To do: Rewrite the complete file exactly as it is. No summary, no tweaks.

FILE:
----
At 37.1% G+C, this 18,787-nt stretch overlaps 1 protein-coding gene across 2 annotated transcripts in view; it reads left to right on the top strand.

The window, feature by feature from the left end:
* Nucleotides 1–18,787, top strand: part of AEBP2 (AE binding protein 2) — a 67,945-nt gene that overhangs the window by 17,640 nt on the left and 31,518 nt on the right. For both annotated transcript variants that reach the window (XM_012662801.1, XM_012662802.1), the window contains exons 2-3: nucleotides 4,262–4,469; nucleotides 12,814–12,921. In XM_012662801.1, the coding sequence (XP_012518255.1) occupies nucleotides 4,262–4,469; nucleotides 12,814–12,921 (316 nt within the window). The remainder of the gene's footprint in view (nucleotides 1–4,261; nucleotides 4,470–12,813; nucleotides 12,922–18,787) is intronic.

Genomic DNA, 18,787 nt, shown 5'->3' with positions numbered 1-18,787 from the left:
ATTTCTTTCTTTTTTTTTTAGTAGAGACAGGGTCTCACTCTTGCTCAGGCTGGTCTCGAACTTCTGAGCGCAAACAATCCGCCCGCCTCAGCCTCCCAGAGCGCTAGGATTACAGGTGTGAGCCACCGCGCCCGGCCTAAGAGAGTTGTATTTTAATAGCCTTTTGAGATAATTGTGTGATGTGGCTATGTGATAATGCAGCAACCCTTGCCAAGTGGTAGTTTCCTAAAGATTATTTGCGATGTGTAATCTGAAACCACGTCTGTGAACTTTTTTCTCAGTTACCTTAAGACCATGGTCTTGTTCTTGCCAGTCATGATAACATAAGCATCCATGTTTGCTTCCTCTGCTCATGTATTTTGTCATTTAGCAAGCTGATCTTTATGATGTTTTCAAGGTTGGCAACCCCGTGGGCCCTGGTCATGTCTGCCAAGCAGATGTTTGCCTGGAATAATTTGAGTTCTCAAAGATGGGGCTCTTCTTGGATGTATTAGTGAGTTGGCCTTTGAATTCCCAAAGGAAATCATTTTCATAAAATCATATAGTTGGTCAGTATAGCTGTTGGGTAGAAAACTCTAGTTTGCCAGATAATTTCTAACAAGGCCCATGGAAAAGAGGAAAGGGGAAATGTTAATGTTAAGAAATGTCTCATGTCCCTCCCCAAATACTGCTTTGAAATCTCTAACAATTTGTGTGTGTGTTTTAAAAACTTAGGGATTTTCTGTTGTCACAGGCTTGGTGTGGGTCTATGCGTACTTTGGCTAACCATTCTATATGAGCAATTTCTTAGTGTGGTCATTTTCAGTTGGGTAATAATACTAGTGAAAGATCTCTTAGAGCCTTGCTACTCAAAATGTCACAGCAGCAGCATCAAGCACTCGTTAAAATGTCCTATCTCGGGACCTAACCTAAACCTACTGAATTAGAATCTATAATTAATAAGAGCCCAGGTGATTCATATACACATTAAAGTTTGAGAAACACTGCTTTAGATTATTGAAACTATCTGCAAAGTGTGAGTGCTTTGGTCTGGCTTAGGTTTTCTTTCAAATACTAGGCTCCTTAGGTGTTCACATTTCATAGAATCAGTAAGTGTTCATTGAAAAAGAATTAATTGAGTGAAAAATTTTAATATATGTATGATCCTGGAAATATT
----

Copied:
At 37.1% G+C, this 18,787-nt stretch overlaps 1 protein-coding gene across 2 annotated transcripts in view; it reads left to right on the top strand.

The window, feature by feature from the left end:
* Nucleotides 1–18,787, top strand: part of AEBP2 (AE binding protein 2) — a 67,945-nt gene that overhangs the window by 17,640 nt on the left and 31,518 nt on the right. For both annotated transcript variants that reach the window (XM_012662801.1, XM_012662802.1), the window contains exons 2-3: nucleotides 4,262–4,469; nucleotides 12,814–12,921. In XM_012662801.1, the coding sequence (XP_012518255.1) occupies nucleotides 4,262–4,469; nucleotides 12,814–12,921 (316 nt within the window). The remainder of the gene's footprint in view (nucleotides 1–4,261; nucleotides 4,470–12,813; nucleotides 12,922–18,787) is intronic.

Genomic DNA, 18,787 nt, shown 5'->3' with positions numbered 1-18,787 from the left:
ATTTCTTTCTTTTTTTTTTAGTAGAGACAGGGTCTCACTCTTGCTCAGGCTGGTCTCGAACTTCTGAGCGCAAACAATCCGCCCGCCTCAGCCTCCCAGAGCGCTAGGATTACAGGTGTGAGCCACCGCGCCCGGCCTAAGAGAGTTGTATTTTAATAGCCTTTTGAGATAATTGTGTGATGTGGCTATGTGATAATGCAGCAACCCTTGCCAAGTGGTAGTTTCCTAAAGATTATTTGCGATGTGTAATCTGAAACCACGTCTGTGAACTTTTTTCTCAGTTACCTTAAGACCATGGTCTTGTTCTTGCCAGTCATGATAACATAAGCATCCATGTTTGCTTCCTCTGCTCATGTATTTTGTCATTTAGCAAGCTGATCTTTATGATGTTTTCAAGGTTGGCAACCCCGTGGGCCCTGGTCATGTCTGCCAAGCAGATGTTTGCCTGGAATAATTTGAGTTCTCAAAGATGGGGCTCTTCTTGGATGTATTAGTGAGTTGGCCTTTGAATTCCCAAAGGAAATCATTTTCATAAAATCATATAGTTGGTCAGTATAGCTGTTGGGTAGAAAACTCTAGTTTGCCAGATAATTTCTAACAAGGCCCATGGAAAAGAGGAAAGGGGAAATGTTAATGTTAAGAAATGTCTCATGTCCCTCCCCAAATACTGCTTTGAAATCTCTAACAATTTGTGTGTGTGTTTTAAAAACTTAGGGATTTTCTGTTGTCACAGGCTTGGTGTGGGTCTATGCGTACTTTGGCTAACCATTCTATATGAGCAATTTCTTAGTGTGGTCATTTTCAGTTGGGTAATAATACTAGTGAAAGATCTCTTAGAGCCTTGCTACTCAAAATGTCACAGCAGCAGCATCAAGCACTCGTTAAAATGTCCTATCTCGGGACCTAACCTAAACCTACTGAATTAGAATCTATAATTAATAAGAGCCCAGGTGATTCATATACACATTAAAGTTTGAGAAACACTGCTTTAGATTATTGAAACTATCTGCAAAGTGTGAGTGCTTTGGTCTGGCTTAGGTTTTCTTTCAAATACTAGGCTCCTTAGGTGTTCACATTTCATAGAATCAGTAAGTGTTCATTGAAAAAGAATTAATTGAGTGAAAAATTTTAATATATGTATGATCCTGGAAATATT